Chicago Cubs Lineup: Almora Leads Off, Bote at 3B, Happ at 1B, Hendricks Pitching

Far be it for me to paint Joe Maddon into a corner, but I can bet there’ll be some interesting comments regarding his choices on the infield in this one. Albert Almora Jr. is an obvious choice to lead off and play center with a strike-throwing lefty on the mound and he’ll be followed by Jason Heyward in right.

Last night’s hero, Javy Baez, is at second base and Willson Contreras cleans up with Ben Zobrist batting fifth in left field. Then you’ve got Addison Russell playing short and batting sixth. Pretty standard so far, right?

David Bote, who was called up from AAA yesterday, will bat seventh and play third with Kris Bryant on the shelf. He’s followed by Ian Happ, who’s spelling Anthony Rizzo at first base. Well, that is a thing. But what kind of a thing is it?

It’s a thing that gives the Cubs seven right-handed-batting position players against a pitcher who has killed lefties in LA. And not in a John Lackey way, just that he’s limited their offensive output. So maybe he’s just maimed them. More on that in a bit.

Kyle Hendricks is on the mound for the Cubs as they try to build up a modest winning streak. His last start wasn’t one for the highlight reel, though it was the only outing of the last six in which he didn’t allow a home run. Of course, he walked three men in the 6th inning and then gave way to Randy Rosario, who watched a grand slam sail into the Cincinnati sky.

Hendricks ended up walking four in the game, the second straight start in which he’d handed out that many free passes. His 2.72 BB/9 rate is the highest of his career and has helped to ensure that the career-high 1.41 home runs he’s allowing every nine innings end up doing more damage.

The Professor just hasn’t looked like himself out there as much this season and doesn’t seem quite as unflappable as in the past. Another good start or two, though, and he’ll be right back to his old self. Or at least that’s what I’m telling myself.

Two days after playing behind Underwood, the Cubs are trying to get over Wood. Alex Wood, that is. The 27-year-old lefty has seen a bit of course correction after his stellar 2017 campaign, but his 3.32 FIP is significantly better than his 4.13 ERA indicates.

One thing that remains true about Wood is that he walks very few batters. He’s got a career 2.52 BB/9 rate and he’s all the way down at 1.79 this season, though things have changed a bit for him over the past several starts. He’s allowed eight homers and has walked 16 men in 15 starts (80.2 IP), but six of the homers and half of the walks have come in his last six starts (29.2 IP).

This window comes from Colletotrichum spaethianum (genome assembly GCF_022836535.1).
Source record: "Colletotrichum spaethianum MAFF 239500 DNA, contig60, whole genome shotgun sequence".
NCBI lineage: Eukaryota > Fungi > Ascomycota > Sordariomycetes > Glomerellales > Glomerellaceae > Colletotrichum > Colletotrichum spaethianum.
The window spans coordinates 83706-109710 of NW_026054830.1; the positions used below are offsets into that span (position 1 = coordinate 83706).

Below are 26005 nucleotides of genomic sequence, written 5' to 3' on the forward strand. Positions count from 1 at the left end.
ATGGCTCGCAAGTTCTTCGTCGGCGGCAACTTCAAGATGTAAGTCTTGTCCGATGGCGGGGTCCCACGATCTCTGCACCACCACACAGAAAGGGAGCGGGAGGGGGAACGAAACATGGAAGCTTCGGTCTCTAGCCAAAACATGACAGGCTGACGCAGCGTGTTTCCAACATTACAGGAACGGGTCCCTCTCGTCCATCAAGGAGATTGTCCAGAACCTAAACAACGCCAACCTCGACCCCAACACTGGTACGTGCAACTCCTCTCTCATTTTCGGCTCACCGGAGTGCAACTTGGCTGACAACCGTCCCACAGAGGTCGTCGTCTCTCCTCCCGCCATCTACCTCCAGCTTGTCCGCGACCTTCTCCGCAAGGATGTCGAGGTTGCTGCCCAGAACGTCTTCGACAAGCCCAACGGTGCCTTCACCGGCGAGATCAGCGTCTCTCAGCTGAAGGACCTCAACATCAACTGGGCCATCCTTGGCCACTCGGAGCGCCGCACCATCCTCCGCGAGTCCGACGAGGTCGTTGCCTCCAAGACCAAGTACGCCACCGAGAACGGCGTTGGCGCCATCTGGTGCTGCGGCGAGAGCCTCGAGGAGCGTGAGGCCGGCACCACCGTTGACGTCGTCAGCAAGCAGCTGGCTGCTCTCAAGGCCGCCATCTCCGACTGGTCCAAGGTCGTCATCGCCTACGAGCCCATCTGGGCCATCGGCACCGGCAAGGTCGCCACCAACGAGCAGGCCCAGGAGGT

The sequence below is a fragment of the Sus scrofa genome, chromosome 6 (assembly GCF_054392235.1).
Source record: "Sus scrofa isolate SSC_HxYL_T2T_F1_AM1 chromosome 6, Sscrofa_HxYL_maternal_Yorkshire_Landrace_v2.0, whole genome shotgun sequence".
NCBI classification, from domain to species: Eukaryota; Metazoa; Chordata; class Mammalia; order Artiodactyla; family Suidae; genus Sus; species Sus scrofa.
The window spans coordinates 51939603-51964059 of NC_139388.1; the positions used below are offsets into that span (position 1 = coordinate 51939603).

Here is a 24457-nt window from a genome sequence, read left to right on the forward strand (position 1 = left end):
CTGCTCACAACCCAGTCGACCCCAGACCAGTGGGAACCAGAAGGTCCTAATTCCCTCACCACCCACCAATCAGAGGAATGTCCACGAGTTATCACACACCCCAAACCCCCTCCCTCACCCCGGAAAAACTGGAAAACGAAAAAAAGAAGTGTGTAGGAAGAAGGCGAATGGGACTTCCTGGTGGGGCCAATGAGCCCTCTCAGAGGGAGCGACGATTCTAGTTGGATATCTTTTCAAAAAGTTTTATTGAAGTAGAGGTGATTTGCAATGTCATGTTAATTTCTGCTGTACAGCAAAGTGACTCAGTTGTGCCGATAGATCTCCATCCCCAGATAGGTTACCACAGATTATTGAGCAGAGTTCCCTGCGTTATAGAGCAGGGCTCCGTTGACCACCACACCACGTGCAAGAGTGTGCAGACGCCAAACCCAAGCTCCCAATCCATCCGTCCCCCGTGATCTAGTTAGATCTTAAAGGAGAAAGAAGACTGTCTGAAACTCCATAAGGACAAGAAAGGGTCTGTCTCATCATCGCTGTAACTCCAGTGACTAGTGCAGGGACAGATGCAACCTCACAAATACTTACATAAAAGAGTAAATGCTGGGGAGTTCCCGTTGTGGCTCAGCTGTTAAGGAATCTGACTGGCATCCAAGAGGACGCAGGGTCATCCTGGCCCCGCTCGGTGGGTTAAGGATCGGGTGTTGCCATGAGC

The breaking ball has continued to serve Wood well, but the sinker and change have not been sharp in the half-dozen starts in question. Struggling with the fastball is going to hurt any pitcher, particularly one like Wood who only has three pitches. He’s giving up more hard contact and fly balls, along with less soft contact and fewer grounders than he has since the 2015 trade that brought him to LA from Atlanta.

A reverse-split pitcher on the road this season, Wood has been absolutely dominant against lefty hitters when he’s at home. That .405 OPS and .179 wOBA is nothing to mess with and the Cubs aren’t going to try to buck the trend tonight. Righties have an .813 OPS and .339 wOBA against him in LA, so perhaps they can keep last night’s performance going.

Given his recent regression and the stats he’s putting up at home so far, the Cubs should be able to take advantage of Wood in this one. They’ll need to be smart about how they do it, though, because Wood has an interesting pitching strategy. While only four qualified pitchers throw more first-pitch strikes (68.8 percent), only one of the top 19 first-strike throwers works in the zone less than Wood (39.2 percent).

I may have phrased that oddly, but the moral of the story is that Wood throws a lot of first-pitch strikes and then tries to play keep-away. Even though he generally works away with the sinker, it’s in the zone early and often. Then he pounds the breaking ball (it’s classified as either a slider or curve depending on the service you use) down and to the glove side and lets the change tumble down and away to the arm side.

And since those secondaries make up almost 60 percent of his pitches (55.8, to be exact), you can see how he’s only in the zone 40 percent of the time. He does keep those secondary offerings close enough to entice hitters and umpires alike, hence the low walk numbers, so the Cubs would be wise to sit on that fastball and avoid getting behind in the count.

Feels like a good matchup for Almora and Baez, both of whom have been known to ambush a pitch or two. Having that breaking ball coming in on him rather than darting away might also prove beneficial for Javy as he seeks to set a Cubs record for pre-ASG RBI. Getting another win sure would make these late nights feel a little more worthwhile.

First pitch from LA is once again at 9:10pm CT and can be seen on NBC Sports Chicago+ and ESPN (out-of-market only). Pat Hughes and Ron Coomer will bring you the action over at 670 The Score as well.

Back to top button